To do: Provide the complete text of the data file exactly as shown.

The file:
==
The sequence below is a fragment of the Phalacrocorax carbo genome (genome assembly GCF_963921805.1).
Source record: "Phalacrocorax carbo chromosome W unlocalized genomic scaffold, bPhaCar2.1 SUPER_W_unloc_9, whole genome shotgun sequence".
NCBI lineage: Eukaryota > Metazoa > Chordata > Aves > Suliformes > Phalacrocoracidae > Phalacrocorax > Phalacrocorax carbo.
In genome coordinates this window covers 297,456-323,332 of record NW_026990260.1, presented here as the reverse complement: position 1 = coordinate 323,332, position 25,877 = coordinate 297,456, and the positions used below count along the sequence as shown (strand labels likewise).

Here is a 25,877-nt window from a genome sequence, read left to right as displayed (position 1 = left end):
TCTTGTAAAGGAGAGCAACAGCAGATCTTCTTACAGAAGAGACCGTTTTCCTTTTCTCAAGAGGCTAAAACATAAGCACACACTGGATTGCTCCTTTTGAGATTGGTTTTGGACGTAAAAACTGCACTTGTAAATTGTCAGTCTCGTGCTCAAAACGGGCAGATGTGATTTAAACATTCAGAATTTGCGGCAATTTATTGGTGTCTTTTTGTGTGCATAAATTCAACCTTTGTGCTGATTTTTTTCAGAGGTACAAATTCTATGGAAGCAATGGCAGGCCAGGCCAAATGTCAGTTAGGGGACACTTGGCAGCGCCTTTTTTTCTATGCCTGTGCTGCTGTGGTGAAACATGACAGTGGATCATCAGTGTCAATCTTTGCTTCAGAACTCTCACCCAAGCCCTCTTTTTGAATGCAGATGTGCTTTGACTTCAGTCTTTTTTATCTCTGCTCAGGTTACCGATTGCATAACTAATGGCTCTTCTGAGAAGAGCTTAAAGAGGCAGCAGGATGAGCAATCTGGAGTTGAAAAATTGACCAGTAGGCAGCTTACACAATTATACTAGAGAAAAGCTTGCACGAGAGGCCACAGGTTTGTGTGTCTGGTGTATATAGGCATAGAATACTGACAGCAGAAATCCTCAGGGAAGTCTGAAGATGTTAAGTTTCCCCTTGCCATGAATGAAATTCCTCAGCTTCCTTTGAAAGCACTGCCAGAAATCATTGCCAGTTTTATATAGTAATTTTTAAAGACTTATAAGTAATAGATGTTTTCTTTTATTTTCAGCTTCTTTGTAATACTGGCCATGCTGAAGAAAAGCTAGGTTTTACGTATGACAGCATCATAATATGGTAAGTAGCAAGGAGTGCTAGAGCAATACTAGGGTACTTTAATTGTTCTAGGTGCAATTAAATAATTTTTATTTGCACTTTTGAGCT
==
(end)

The sequence below is a fragment of the Phalacrocorax carbo genome (genome assembly GCF_963921805.1).
Source record: "Phalacrocorax carbo chromosome W unlocalized genomic scaffold, bPhaCar2.1 SUPER_W_unloc_9, whole genome shotgun sequence".
NCBI lineage: Eukaryota > Metazoa > Chordata > Aves > Suliformes > Phalacrocoracidae > Phalacrocorax > Phalacrocorax carbo.
In genome coordinates this window covers 297,456-323,332 of record NW_026990260.1, presented here as the reverse complement: position 1 = coordinate 323,332, position 25,877 = coordinate 297,456, and the positions used below count along the sequence as shown (strand labels likewise).

Here is a 25,877-nt window from a genome sequence, read left to right as displayed (position 1 = left end):
TCTTGTAAAGGAGAGCAACAGCAGATCTTCTTACAGAAGAGACCGTTTTCCTTTTCTCAAGAGGCTAAAACATAAGCACACACTGGATTGCTCCTTTTGAGATTGGTTTTGGACGTAAAAACTGCACTTGTAAATTGTCAGTCTCGTGCTCAAAACGGGCAGATGTGATTTAAACATTCAGAATTTGCGGCAATTTATTGGTGTCTTTTTGTGTGCATAAATTCAACCTTTGTGCTGATTTTTTTCAGAGGTACAAATTCTATGGAAGCAATGGCAGGCCAGGCCAAATGTCAGTTAGGGGACACTTGGCAGCGCCTTTTTTTCTATGCCTGTGCTGCTGTGGTGAAACATGACAGTGGATCATCAGTGTCAATCTTTGCTTCAGAACTCTCACCCAAGCCCTCTTTTTGAATGCAGATGTGCTTTGACTTCAGTCTTTTTTATCTCTGCTCAGGTTACCGATTGCATAACTAATGGCTCTTCTGAGAAGAGCTTAAAGAGGCAGCAGGATGAGCAATCTGGAGTTGAAAAATTGACCAGTAGGCAGCTTACACAATTATACTAGAGAAAAGCTTGCACGAGAGGCCACAGGTTTGTGTGTCTGGTGTATATAGGCATAGAATACTGACAGCAGAAATCCTCAGGGAAGTCTGAAGATGTTAAGTTTCCCCTTGCCATGAATGAAATTCCTCAGCTTCCTTTGAAAGCACTGCCAGAAATCATTGCCAGTTTTATATAGTAATTTTTAAAGACTTATAAGTAATAGATGTTTTCTTTTATTTTCAGCTTCTTTGTAATACTGGCCATGCTGAAGAAAAGCTAGGTTTTACGTATGACAGCATCATAATATGGTAAGTAGCAAGGAGTGCTAGAGCAATACTAGGGTACTTTAATTGTTCTAGGTGCAATTAAATAATTTTTATTTGCACTTTTGAGCT